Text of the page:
“In my eyes, ShipBob is competing against the Amazons of the world. Not only are they very cost-competitive and quick, they actually care.”
Carl Protsch, Co-Founder of FLEO
Amazon Prime has made free 2-day shipping the standard — especially for Amazon sellers. But offering 2-day shipping through Seller-fulfilled Prime can take a huge toll on your margins. Working with a 3PL can help you offer affordable 2-day shipping for your Fulfilled by Merchant Amazon orders.
“ShipBob’s 2-Day Express Program has been phenomenal for us. Because of Amazon, our customers expect 2-day shipping and we couldn’t find other 3PLs that can provide that.”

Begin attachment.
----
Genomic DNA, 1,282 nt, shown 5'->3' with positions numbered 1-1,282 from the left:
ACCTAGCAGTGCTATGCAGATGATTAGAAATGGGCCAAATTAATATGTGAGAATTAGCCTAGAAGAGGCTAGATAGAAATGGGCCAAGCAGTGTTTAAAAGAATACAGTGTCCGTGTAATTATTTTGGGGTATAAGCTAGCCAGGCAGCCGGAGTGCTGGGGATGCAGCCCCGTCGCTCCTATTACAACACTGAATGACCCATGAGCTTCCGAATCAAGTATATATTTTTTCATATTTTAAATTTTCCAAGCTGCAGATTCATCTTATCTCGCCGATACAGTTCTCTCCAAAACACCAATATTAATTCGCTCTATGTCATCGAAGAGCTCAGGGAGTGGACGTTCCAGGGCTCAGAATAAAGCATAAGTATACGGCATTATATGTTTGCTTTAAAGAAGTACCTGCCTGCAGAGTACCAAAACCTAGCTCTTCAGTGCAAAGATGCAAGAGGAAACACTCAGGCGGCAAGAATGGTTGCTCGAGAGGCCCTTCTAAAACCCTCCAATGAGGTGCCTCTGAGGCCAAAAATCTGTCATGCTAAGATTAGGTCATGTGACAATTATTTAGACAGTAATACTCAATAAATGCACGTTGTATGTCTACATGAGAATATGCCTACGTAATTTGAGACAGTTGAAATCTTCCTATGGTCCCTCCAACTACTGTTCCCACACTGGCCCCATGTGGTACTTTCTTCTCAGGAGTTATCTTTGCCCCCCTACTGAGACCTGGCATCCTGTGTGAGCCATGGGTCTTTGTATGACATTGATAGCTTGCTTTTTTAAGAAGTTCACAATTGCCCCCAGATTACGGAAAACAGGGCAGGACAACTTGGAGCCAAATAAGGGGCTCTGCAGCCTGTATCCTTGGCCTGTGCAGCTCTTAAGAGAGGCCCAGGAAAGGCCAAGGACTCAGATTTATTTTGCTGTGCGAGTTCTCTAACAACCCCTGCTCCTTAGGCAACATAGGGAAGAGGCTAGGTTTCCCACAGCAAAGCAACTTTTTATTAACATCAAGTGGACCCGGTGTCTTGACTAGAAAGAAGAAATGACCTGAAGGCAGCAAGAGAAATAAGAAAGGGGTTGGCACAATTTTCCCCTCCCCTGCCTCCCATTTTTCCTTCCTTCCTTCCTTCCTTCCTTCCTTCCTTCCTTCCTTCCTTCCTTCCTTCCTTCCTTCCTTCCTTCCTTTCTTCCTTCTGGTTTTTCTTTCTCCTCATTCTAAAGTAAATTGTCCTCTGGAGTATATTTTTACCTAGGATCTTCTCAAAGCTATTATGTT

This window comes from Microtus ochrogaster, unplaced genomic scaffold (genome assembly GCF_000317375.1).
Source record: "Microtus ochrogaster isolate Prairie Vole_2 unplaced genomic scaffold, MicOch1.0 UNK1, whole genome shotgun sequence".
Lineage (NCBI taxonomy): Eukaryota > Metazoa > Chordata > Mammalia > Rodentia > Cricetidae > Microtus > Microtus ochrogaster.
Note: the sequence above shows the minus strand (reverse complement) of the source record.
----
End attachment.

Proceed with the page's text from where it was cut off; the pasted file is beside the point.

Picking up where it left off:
Founder of My Calm Blanket
3PLs often have relationships with shipping carriers that allow them to negotiate discounted shipping rates. In addition, distributing your inventory across fulfillment centers can result in significant cost savings for 2-day shipping.
If you work with a 3PL with several warehouse locations, you can distribute your inventory across fulfillment centers to ship each order out from the one closest to your customer. This puts your inventory closer to more shipping destinations, meaning you can offer two-day shipping via ground to more customers. This can be much cheaper than expedited air shipping — without the stringent requirements of Amazon Prime.
“ShipBob also continues to expand its geographic footprint. We use their fulfillment centers across the United States. There is a cost benefit to being spread out, as orders can be shipped from warehouses that are closer to customers and delivered very quickly.”
Matt Dryfhout, Founder & CEO of BAKblade